At Crust Bakery, Tom Moore crafts sweet moments (and exquisite tarts) for the holidays.
BY CINDA CHAVICH | PHOTOS BY MICHELLE PROCTOR
Few images conjure up the magic of the holiday season like kids gazing longingly into a shop window at the array of shiny toys and treasures inside. But these days, that could be all of us, standing on the sidewalk outside our favourite eatery, waiting for something delicious to take home.
At Crust Bakery, with its streetside windows filled with beautiful, seasonal mince tarts, cranberry danishes, individual eggnog brûlées and chewy gingerbread, the anticipation is palpable. And baker Tom Moore says sharing those sweet moments is what makes his business such a joy.
“The main reason I went into baking in the first place, from cheffing, was this satisfaction that it brings me, by seeing people really enjoy it,” says Moore. “I can literally stand there and watch people as they’re eating, even if they’re eating with their eyes — it’s ‘Ahhhh, this is soooo good!’ There’s not many times as a chef where you really get to see that.”
Moore started his professional career as a trained chef in Australia, opening two restaurants in Canberra before embracing the world of baking. He moved to Victoria and opened Crust downtown on Fort Street in 2013, and continues to run the popular bakery with his ex-wife and current business partner, Crystal Moore.
Like many bakeries in the city, Crust has become a bit of a lifeline for locals over the last two years, a constant we can count on for a daily loaf of fresh sourdough, a buttery croissant or a pretty pastry. While so many businesses faced closures, Moore kept Crust open with online ordering and delivery, even expanding to a second retail shop, an outdoor glass kiosk in the courtyard of the Uptown mall. He hired two drivers to make deliveries and, with a staff of 35, nearly doubled his output.
As demand from hungry tourists and downtown office workers dwindled, new customers discovered his ever-changing menu of innovative tarts and seasonal danishes via the virtual shop window of social media, then lined up outside his bakeries to buy.
Delicious flavours and consistency are Moore’s first priority, but beautiful food is also his mantra.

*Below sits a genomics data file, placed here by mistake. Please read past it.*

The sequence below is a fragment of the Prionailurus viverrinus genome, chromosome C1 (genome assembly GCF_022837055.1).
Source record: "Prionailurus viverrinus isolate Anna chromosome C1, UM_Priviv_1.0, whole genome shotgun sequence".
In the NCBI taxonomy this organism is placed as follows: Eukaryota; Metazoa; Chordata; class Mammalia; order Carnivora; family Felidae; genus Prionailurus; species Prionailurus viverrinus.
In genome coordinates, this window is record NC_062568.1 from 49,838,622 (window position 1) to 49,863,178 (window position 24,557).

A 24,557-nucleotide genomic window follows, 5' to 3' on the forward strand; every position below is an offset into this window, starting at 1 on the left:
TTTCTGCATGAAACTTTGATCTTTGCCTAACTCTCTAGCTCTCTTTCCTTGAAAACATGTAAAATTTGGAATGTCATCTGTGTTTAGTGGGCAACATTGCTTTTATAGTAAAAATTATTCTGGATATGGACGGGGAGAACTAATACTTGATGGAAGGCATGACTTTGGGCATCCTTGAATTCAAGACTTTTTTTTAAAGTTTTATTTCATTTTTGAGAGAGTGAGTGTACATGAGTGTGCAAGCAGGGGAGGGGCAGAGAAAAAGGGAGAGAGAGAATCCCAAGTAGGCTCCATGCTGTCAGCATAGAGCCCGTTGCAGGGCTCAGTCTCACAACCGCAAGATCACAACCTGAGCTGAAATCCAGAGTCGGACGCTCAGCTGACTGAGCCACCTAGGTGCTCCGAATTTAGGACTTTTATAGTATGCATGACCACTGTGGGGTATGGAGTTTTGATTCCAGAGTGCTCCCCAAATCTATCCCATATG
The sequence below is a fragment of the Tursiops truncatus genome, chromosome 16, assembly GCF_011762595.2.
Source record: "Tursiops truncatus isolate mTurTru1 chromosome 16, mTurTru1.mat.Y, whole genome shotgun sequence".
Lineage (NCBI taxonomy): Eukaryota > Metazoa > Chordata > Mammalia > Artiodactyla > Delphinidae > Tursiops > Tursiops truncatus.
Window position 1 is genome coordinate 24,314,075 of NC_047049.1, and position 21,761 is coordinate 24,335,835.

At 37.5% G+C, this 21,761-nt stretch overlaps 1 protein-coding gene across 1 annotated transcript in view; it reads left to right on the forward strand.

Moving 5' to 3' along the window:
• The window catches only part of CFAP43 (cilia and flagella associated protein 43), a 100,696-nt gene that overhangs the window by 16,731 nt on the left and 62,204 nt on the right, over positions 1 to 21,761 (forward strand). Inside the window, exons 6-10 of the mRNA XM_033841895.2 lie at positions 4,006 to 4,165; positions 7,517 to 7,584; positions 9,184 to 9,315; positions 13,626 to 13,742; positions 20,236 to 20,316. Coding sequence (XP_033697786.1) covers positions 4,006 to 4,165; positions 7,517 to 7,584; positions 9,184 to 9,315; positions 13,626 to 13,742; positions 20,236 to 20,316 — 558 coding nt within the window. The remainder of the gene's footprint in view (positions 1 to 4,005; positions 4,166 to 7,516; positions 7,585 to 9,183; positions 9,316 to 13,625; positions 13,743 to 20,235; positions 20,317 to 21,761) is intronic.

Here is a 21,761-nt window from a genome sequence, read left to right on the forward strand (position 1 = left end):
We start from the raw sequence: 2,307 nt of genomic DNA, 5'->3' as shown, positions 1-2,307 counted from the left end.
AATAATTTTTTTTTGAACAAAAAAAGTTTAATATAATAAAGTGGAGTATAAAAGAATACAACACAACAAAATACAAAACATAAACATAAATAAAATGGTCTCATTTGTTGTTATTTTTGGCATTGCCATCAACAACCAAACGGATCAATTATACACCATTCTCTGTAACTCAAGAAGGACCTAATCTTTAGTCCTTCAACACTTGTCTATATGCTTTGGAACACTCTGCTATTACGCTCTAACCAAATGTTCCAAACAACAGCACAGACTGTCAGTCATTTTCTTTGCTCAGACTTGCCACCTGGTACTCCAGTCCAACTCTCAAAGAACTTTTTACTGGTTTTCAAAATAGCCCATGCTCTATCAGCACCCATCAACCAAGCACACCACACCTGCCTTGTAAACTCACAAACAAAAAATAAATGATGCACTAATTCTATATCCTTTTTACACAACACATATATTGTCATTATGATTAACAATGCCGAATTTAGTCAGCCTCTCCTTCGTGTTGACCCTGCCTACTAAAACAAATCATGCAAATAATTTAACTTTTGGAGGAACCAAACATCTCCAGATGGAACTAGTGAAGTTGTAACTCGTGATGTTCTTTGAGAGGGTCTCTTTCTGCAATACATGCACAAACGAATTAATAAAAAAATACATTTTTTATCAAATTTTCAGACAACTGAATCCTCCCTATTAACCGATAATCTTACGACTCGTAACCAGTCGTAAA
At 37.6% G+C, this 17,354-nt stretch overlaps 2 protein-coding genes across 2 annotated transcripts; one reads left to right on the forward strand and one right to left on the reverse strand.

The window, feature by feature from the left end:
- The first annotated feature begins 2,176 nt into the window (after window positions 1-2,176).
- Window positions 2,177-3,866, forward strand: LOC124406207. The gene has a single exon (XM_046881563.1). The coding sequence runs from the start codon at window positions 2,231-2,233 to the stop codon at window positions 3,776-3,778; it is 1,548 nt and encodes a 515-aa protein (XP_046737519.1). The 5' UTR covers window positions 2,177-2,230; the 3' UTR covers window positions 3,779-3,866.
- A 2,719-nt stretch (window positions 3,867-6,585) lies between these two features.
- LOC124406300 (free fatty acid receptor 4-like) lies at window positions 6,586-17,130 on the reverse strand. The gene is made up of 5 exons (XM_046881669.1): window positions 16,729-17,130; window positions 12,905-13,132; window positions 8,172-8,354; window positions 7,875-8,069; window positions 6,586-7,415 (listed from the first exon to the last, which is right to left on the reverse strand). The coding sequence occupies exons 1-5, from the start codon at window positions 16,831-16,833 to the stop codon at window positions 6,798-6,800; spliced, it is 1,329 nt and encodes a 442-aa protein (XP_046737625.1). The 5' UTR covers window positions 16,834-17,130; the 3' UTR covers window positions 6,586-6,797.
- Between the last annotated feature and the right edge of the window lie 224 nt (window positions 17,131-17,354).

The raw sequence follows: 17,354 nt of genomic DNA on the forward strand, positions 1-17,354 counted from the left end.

“I’m a strong believer in this. Something that has a lovely esthetic and looks pretty, and then you eat it and it’s even more amazing, really makes you feel good,” he says. “They’re little treats, a release when things aren’t going well. [People] walk past the bakery and just get swept up in this happy place.”
His signature sweets — including lychee, rosewater and raspberry danishes, chocolate pecan tarts and blueberry vanilla cream pastries — are constants, but seasonal ingredients and holidays offer Moore ongoing inspiration. “It’s a chance to be really creative and show people what I can do,” he says.
“I got some plums in, and I cooked them in cherry juice with some star anise and some orange purée, and we put them on a pastry of the moment. Yum, right?” He laughs with typically candid enthusiasm. “It’s fun to be creative and use this beautiful produce. I love Vancouver Island for that.”
Moore equates his array of individual tarts and pastries to a chef’s degustation menu, allowing customers to graze through a variety of flavours.
“It means you don’t have to buy a full-sized pie. It means you can have one that’s a few bites, and you can get a chocolate one, too, or share it with someone, or give it to someone, and you don’t have to have a whole pie.”
The holidays are not just a time for creative inspiration, they are also a time for people to enjoy cooking and eating together, says Moore, who is now remarried with a blended family of four children. Gingerbread is one of his specialties, so a gingerbread house is always a Christmas project.
“My daughter and I did a gingerbread house one year for a big gingerbread showcase,” he says. “I built the Parliament Buildings out of gingerbread, this massive thing; I was so in over my head — we always look back and laugh at that. But we still build a gingerbread house at home. I let the kids do it however they want. That’s their thing.”
Moore says his grandmother was “a really, really good baker,” producing brandy-soaked Christmas cakes and “burnt butter biscuits (brown butter cookies) with a jam drop in the middle.” He recalls other nostalgic Australian treats, from chocolate-dipped Lamingtons to his mother’s caramel date slice and whimsical “fairy bread” with colourful sprinkles.
But Moore leaves the holiday home baking to the family. “I’m so busy baking at work that it’s kind of the last thing I like to do at home, so that’s when I rely on my kids to do baking for me,” he says. “They love making cookies.”
Crust sits near the corner of historic Fort and Douglas streets, in a building that has housed a long list of bakeries over many decades. Along with the iconic Dutch Bakery and the Chocolat & Co. collective of local chocolatiers nearby, Crust has a devoted following. Moore says that’s a gift to him, too.
“I love the impact I can have, even for a little while, on people’s lives,” he says. “People really get swept up and it changes their day. Most chefs don’t get to experience that satisfaction, and it means a lot to me.”